While the Biden administration’s ambitious effort to salve the pandemic’s deep economic wounds made its way through Congress, proponents insisted that funneling $1.9 trillion to American households and businesses wouldn’t unshackle a long-vanquished monster: inflation.
Officials at the Federal Reserve, responsible for balancing the job needs of Americans with price pressures that could erode their buying power, have said there is little cause for worry.
Yet as the legislation moved toward the finish line, inflation prospects increasingly influenced political commentary and Wall Street trading.
The worries reflect expectations of a rapid economic expansion as businesses reopen and the pandemic recedes. Millions are still unemployed, and layoffs remain high. But for workers with secure jobs, higher spending seems almost certain in the months ahead as vaccinations prompt Americans to get out and about, deploying savings built up over the last year.
Jamie Dimon, chief executive of JPMorgan Chase, is among those tracking the inflation threat. “There’s a very good chance you’re going to have a gangbuster economy for the rest of this year and easily into 2022, and the question is: Does that overheat everything?” he said in an interview with Bloomberg Television last week.
In addition to the $1.9 trillion about to pour forth, Mr. Dimon said, $1 trillion in savings that piled up during the pandemic remain unspent.
The inflation fixation has been one driver behind a sharp sell-off in government bonds since the start of the year, pairing with a stronger growth outlook to push yields on 10-year notes up to about 1.5 percent, from below 1 percent. Bonds, like stocks, tend to lose value when inflation expectations grow, eroding asset values.
“I would not buy 10-year Treasurys,” Mr. Dimon said.
The volatile bond trading prompted several unnerving days on Wall Street last week. High-flying tech stocks — previously seen as a haven for those chasing market-beating yields — were particularly upended, though broad share indexes remain near record highs.
“I would suspect there’s a pretty good chance you’re going to see rates going up,” Mr. Dimon said. “And people are starting to worry about that.”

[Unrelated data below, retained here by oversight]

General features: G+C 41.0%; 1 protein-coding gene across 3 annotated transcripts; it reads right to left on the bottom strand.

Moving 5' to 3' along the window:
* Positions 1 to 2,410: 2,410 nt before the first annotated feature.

Rising bond yields have also caused an uptick in mortgage rates, threatening one of the brightest spots in the coronavirus economy, the housing market. Home prices have been surging, especially in the suburbs, but a sustained rise in borrowing costs would almost certainly undermine that trend.
Jerome H. Powell, the Fed chair, and other central bank officials have made clear that they are not worried about the expected bounce in inflation. “There’s a difference between a one-time surge in prices and ongoing inflation,” Mr. Powell said this month, making it clear that he expected the coming increase to be transitory.
The Fed earned an inflation-fighting reputation in the 1970s and 1980s, when it eventually contained runaway prices with double-digit interest rates that caused a recession. But price gains have been slow for decades, and Mr. Powell and his colleagues have been working to ensure that consumers and businesses don’t start to expect ever-lower inflation.
Healthy economies tend to have gentle price increases, which give businesses room to raise wages and leave the central bank with more room to cut interest rates during times of trouble. If inflation drops too low, it risks price declines that are especially painful for debtors, whose debts stay the same even as prices and wages fall.
Fed officials revised their framework for setting monetary policy last summer, saying that instead of shooting exactly for 2 percent inflation, they would aim for 2 percent on average — welcoming inflation that runs faster some of the time.
Inflation is expected to increase in the coming months as prices are measured against weak readings from last year. Analysts surveyed by Bloomberg expect the Consumer Price Index to hit an annual rate of 2.9 percent from April through June, easing to 2.5 percent in the three months after that before easing gradually to year-over-year gains of 2.2 percent in 2022, based on the median projection.